This was a pivotal moment for the visit, because Israel was taken for what it is: A democracy that is now in a deep discussion regarding how its laws and government should be shaped. Israel was not slandered as an authoritarian or fascist state that must be taught a lesson in basic morality.

For weeks, Netanyahu has been publicly accused of being a fascist, a reactionary and an authoritarian leader, but the prime minister’s own actions disprove this. He has not interfered with his opponents’ right to free assembly, not to mention the rights of members of the military to protest. Nor has the ferociously critical Israeli media been suppressed. All of this indicates a vibrant, not threatened, democracy.

Accusations of fascism are par for the course when a government is a conservative one, but ironically, it is the opposition that is currently working to delegitimize an elected government while appointing themselves the defenders of democracy. Of course, it is legitimate to oppose the proposed reforms, but they can be amended, and Israel now has a bipartisan group led by President Isaac Herzog that is seeking a compromise, though this does not appear to matter to the protesters.

It is, in fact, quite clear what many of the demonstrators are really upset about. They simply do not like any government led by Netanyahu, particularly when his coalition includes religious, outspoken and sometimes aggressive figures like Ben-Gvir and Smotrich. Nonetheless, Netanyahu remains the ultimate target of the protesters.

The truth is that Netanyahu is not a fascist, reactionary or authoritarian. He is a secular liberal democrat with conservative leanings, including a healthy respect for tradition and religion. He has certainly not led Israel back to the Middle Ages. In fact, he has modernized the country, fostering the high-tech industry that is the envy of the world, Israel’s extraordinary fight against the COVID-19 pandemic, a per capita GDP of $55,600, the promotion of rights for minorities of all kinds, and an open society for all who wish to participate. Indeed, despite everything, Israel ranks at number nine on the World Happiness Index.

But Netanyahu represents what the media and international establishment cannot stand, which is the victory of conservative politicians at the ballot box. Like it or not, Netanyahu has the support of the majority of Israelis because they see him as a moderate but strong defender of Israel against Palestinian hatred and violence, and a relentless adversary of the genocidal Islamist regime in Iran. They know that he convinced the U.S. to leave the nuclear deal with Iran and sealed the Abraham Accords with a series of Arab and Muslim countries previously hostile to Israel.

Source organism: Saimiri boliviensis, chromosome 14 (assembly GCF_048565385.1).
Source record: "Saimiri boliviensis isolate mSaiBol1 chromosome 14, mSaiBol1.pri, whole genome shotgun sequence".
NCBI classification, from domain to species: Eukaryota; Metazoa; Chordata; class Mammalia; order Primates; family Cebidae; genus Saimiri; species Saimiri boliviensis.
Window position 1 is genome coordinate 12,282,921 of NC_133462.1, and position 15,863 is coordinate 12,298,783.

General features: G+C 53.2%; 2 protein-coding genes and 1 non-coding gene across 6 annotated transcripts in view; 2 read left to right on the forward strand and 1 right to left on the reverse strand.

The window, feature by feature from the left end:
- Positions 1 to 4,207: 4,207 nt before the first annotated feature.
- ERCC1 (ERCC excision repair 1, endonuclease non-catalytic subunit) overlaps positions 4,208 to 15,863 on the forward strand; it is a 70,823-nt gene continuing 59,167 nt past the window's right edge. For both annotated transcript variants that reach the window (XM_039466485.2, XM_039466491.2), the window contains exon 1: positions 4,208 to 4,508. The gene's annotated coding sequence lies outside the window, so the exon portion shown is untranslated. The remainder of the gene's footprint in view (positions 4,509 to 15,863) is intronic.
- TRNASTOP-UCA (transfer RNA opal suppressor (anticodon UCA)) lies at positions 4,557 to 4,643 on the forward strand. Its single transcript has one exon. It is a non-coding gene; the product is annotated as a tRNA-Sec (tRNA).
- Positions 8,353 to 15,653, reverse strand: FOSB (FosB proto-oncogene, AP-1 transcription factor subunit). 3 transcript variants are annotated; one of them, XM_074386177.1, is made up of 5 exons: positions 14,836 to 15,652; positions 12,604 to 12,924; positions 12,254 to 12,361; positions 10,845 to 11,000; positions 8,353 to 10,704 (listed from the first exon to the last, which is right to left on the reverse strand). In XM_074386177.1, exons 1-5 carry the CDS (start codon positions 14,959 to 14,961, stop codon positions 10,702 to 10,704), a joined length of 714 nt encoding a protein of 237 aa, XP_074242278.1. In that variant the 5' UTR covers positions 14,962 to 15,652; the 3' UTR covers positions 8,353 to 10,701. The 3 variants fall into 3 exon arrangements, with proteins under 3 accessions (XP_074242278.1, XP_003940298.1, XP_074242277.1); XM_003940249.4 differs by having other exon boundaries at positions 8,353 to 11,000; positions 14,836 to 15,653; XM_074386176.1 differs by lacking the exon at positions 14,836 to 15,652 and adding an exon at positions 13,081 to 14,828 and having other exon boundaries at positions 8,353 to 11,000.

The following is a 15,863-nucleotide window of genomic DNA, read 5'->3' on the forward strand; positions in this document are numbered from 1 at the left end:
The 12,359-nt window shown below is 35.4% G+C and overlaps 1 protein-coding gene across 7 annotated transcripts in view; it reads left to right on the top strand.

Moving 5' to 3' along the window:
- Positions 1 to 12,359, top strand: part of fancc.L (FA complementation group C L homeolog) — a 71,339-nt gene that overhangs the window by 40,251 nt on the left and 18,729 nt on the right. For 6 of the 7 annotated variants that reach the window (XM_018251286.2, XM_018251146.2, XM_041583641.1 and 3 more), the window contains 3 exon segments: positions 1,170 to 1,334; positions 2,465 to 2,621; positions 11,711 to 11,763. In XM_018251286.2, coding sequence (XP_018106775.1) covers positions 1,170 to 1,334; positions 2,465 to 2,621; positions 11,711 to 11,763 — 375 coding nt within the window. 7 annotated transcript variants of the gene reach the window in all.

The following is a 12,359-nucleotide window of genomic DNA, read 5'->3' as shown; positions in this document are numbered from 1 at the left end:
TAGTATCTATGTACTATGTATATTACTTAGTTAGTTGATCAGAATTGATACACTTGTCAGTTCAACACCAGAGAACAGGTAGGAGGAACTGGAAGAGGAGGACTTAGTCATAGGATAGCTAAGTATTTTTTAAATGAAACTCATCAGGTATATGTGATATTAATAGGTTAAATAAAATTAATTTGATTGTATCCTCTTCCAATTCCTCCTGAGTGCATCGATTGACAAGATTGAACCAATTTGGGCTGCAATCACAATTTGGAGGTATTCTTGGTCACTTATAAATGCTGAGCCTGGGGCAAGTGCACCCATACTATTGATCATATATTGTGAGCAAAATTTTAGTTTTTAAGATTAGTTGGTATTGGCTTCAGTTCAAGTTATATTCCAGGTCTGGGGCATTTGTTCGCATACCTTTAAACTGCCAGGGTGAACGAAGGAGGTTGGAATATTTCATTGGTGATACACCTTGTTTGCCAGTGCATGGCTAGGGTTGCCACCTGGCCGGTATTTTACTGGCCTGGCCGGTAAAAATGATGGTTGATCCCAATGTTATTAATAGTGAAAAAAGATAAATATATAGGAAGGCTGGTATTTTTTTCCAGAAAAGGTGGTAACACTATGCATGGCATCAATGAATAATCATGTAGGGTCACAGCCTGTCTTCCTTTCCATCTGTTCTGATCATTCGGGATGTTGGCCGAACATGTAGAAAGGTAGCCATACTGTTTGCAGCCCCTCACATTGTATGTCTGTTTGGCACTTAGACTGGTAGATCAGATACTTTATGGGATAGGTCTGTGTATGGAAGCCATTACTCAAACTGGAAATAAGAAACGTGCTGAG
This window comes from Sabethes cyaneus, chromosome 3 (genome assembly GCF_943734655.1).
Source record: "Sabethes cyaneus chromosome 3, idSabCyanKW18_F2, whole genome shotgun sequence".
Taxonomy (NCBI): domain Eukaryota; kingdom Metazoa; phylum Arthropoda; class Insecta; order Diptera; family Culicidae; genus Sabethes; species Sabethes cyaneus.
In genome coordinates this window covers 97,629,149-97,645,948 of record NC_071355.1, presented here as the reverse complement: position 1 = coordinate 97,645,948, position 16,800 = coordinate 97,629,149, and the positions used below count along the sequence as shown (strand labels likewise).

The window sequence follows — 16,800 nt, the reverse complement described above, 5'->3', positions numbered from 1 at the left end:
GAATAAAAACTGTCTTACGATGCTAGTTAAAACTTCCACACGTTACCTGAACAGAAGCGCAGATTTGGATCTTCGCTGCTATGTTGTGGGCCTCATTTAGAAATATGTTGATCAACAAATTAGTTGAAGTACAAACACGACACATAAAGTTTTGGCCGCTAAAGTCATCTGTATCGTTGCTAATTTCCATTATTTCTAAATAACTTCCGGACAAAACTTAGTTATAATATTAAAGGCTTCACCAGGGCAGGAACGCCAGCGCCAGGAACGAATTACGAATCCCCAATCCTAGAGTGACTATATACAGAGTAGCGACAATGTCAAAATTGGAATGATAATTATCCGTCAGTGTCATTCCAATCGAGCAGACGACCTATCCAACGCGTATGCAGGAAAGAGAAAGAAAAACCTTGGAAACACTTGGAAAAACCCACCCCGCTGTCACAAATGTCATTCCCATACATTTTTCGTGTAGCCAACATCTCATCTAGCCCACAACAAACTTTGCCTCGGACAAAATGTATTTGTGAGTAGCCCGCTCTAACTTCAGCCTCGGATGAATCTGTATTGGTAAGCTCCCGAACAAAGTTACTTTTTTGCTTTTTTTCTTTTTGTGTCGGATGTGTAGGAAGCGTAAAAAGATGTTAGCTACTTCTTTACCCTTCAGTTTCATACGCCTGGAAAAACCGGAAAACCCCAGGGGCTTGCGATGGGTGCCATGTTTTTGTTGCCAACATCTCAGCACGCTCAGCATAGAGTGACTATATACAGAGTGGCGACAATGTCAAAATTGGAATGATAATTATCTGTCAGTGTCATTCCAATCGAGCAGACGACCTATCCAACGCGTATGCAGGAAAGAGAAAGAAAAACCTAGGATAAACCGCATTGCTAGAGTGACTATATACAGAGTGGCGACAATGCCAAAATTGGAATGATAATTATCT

If the East Med consortium is pushed forward by the E.U. as part of a collaboration with the Italian energy company ENI to bring Israeli natural gas to Italy, this will not be only a matter of business, but a too-long neglected renewal of relations between Europe and Israel. After visiting Israel last June, former Italian Prime Minister Mario Draghi declared, “Israel can help Italy and Europe.” Meloni knows this; so does Netanyahu.

Fiamma Nirenstein was a member of the Italian Parliament (2008-13), where she served as vice president of the Committee on Foreign Affairs in the Chamber of Deputies. She served in the Council of Europe in Strasbourg, and established and chaired the Committee for the Inquiry into Anti-Semitism. A founding member of the international Friends of Israel Initiative, she has written 13 books, including Israel Is Us (2009). Currently, she is a fellow at the Jerusalem Center for Public Affairs and is the author of Jewish Lives Matter.

The opinions and facts presented in this article are those of the author, and neither JNS nor its partners assume any responsibility for them.